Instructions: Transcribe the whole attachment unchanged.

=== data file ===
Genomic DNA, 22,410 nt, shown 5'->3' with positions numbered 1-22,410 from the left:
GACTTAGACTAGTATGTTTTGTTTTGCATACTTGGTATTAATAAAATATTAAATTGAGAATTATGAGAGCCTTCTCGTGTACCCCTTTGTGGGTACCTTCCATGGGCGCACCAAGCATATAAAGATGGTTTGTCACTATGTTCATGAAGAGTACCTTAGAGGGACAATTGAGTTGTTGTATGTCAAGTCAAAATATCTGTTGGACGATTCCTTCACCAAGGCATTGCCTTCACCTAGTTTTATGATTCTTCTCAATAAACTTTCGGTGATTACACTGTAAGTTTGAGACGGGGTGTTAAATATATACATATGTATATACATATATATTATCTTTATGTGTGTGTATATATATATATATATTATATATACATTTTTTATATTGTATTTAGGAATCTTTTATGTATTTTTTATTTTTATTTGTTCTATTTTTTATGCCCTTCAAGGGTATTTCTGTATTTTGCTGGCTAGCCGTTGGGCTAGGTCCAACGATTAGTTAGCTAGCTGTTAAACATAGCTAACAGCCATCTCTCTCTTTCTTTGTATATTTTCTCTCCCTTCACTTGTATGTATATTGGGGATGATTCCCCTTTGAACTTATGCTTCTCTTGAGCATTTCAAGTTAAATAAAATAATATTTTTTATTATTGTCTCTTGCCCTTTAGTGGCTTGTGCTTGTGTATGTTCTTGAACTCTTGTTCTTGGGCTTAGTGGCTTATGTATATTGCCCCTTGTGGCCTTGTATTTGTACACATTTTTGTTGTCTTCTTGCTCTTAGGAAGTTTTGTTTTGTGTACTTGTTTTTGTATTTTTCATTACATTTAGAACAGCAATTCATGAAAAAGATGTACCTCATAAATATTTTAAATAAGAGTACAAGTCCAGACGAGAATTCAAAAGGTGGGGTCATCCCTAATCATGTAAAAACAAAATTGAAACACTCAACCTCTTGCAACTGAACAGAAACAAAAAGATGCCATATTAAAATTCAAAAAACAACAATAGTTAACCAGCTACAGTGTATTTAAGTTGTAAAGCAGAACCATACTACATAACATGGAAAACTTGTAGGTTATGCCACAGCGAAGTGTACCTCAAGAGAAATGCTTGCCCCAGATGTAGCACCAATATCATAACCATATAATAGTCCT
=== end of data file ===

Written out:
Genomic DNA, 22,410 nt, shown 5'->3' with positions numbered 1-22,410 from the left:
GACTTAGACTAGTATGTTTTGTTTTGCATACTTGGTATTAATAAAATATTAAATTGAGAATTATGAGAGCCTTCTCGTGTACCCCTTTGTGGGTACCTTCCATGGGCGCACCAAGCATATAAAGATGGTTTGTCACTATGTTCATGAAGAGTACCTTAGAGGGACAATTGAGTTGTTGTATGTCAAGTCAAAATATCTGTTGGACGATTCCTTCACCAAGGCATTGCCTTCACCTAGTTTTATGATTCTTCTCAATAAACTTTCGGTGATTACACTGTAAGTTTGAGACGGGGTGTTAAATATATACATATGTATATACATATATATTATCTTTATGTGTGTGTATATATATATATATATTATATATACATTTTTTATATTGTATTTAGGAATCTTTTATGTATTTTTTATTTTTATTTGTTCTATTTTTTATGCCCTTCAAGGGTATTTCTGTATTTTGCTGGCTAGCCGTTGGGCTAGGTCCAACGATTAGTTAGCTAGCTGTTAAACATAGCTAACAGCCATCTCTCTCTTTCTTTGTATATTTTCTCTCCCTTCACTTGTATGTATATTGGGGATGATTCCCCTTTGAACTTATGCTTCTCTTGAGCATTTCAAGTTAAATAAAATAATATTTTTTATTATTGTCTCTTGCCCTTTAGTGGCTTGTGCTTGTGTATGTTCTTGAACTCTTGTTCTTGGGCTTAGTGGCTTATGTATATTGCCCCTTGTGGCCTTGTATTTGTACACATTTTTGTTGTCTTCTTGCTCTTAGGAAGTTTTGTTTTGTGTACTTGTTTTTGTATTTTTCATTACATTTAGAACAGCAATTCATGAAAAAGATGTACCTCATAAATATTTTAAATAAGAGTACAAGTCCAGACGAGAATTCAAAAGGTGGGGTCATCCCTAATCATGTAAAAACAAAATTGAAACACTCAACCTCTTGCAACTGAACAGAAACAAAAAGATGCCATATTAAAATTCAAAAAACAACAATAGTTAACCAGCTACAGTGTATTTAAGTTGTAAAGCAGAACCATACTACATAACATGGAAAACTTGTAGGTTATGCCACAGCGAAGTGTACCTCAAGAGAAATGCTTGCCCCAGATGTAGCACCAATATCATAACCATATAATAGTCCT